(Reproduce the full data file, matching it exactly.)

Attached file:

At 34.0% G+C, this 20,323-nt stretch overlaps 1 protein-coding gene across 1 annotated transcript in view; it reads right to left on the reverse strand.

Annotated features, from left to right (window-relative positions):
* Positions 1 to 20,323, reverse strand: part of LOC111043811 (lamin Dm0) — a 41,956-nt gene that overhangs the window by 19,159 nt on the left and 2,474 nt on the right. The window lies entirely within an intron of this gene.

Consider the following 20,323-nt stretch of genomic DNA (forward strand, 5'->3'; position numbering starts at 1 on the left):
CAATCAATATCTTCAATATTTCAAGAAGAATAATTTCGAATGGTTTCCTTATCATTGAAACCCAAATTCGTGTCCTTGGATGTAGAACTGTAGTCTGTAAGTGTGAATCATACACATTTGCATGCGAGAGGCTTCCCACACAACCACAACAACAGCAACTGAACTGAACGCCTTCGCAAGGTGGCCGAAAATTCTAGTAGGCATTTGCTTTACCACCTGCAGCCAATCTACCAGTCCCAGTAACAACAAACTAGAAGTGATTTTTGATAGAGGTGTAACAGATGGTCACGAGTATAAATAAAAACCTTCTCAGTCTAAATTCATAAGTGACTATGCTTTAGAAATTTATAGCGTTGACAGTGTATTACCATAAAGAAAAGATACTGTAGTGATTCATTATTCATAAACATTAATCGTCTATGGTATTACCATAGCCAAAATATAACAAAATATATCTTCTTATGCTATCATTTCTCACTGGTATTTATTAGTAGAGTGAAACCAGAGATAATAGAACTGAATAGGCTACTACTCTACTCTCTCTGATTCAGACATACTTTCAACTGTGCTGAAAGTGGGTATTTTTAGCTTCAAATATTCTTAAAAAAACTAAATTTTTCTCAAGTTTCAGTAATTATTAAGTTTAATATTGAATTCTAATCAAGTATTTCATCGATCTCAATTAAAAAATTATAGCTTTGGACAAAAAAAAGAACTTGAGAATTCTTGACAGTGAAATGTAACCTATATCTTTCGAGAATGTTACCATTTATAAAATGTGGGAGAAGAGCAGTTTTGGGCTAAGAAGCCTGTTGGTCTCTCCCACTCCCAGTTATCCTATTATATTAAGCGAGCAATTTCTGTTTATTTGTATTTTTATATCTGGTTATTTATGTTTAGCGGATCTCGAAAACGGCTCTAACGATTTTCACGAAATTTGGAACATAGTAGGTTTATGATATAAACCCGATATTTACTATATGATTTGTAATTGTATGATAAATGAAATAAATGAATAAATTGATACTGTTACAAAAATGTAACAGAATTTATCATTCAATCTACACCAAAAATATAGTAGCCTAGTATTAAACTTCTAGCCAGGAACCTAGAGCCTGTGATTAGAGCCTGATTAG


At 34.0% G+C, this 20,323-nt stretch overlaps 1 protein-coding gene across 1 annotated transcript in view; it reads right to left on the reverse strand.

Annotated features, from left to right (window-relative positions):
* Positions 1 to 20,323, reverse strand: part of LOC111043811 (lamin Dm0) — a 41,956-nt gene that overhangs the window by 19,159 nt on the left and 2,474 nt on the right. The window lies entirely within an intron of this gene.

Consider the following 20,323-nt stretch of genomic DNA (forward strand, 5'->3'; position numbering starts at 1 on the left):
CAATCAATATCTTCAATATTTCAAGAAGAATAATTTCGAATGGTTTCCTTATCATTGAAACCCAAATTCGTGTCCTTGGATGTAGAACTGTAGTCTGTAAGTGTGAATCATACACATTTGCATGCGAGAGGCTTCCCACACAACCACAACAACAGCAACTGAACTGAACGCCTTCGCAAGGTGGCCGAAAATTCTAGTAGGCATTTGCTTTACCACCTGCAGCCAATCTACCAGTCCCAGTAACAACAAACTAGAAGTGATTTTTGATAGAGGTGTAACAGATGGTCACGAGTATAAATAAAAACCTTCTCAGTCTAAATTCATAAGTGACTATGCTTTAGAAATTTATAGCGTTGACAGTGTATTACCATAAAGAAAAGATACTGTAGTGATTCATTATTCATAAACATTAATCGTCTATGGTATTACCATAGCCAAAATATAACAAAATATATCTTCTTATGCTATCATTTCTCACTGGTATTTATTAGTAGAGTGAAACCAGAGATAATAGAACTGAATAGGCTACTACTCTACTCTCTCTGATTCAGACATACTTTCAACTGTGCTGAAAGTGGGTATTTTTAGCTTCAAATATTCTTAAAAAAACTAAATTTTTCTCAAGTTTCAGTAATTATTAAGTTTAATATTGAATTCTAATCAAGTATTTCATCGATCTCAATTAAAAAATTATAGCTTTGGACAAAAAAAAGAACTTGAGAATTCTTGACAGTGAAATGTAACCTATATCTTTCGAGAATGTTACCATTTATAAAATGTGGGAGAAGAGCAGTTTTGGGCTAAGAAGCCTGTTGGTCTCTCCCACTCCCAGTTATCCTATTATATTAAGCGAGCAATTTCTGTTTATTTGTATTTTTATATCTGGTTATTTATGTTTAGCGGATCTCGAAAACGGCTCTAACGATTTTCACGAAATTTGGAACATAGTAGGTTTATGATATAAACCCGATATTTACTATATGATTTGTAATTGTATGATAAATGAAATAAATGAATAAATTGATACTGTTACAAAAATGTAACAGAATTTATCATTCAATCTACACCAAAAATATAGTAGCCTAGTATTAAACTTCTAGCCAGGAACCTAGAGCCTGTGATTAGAGCCTGATTAG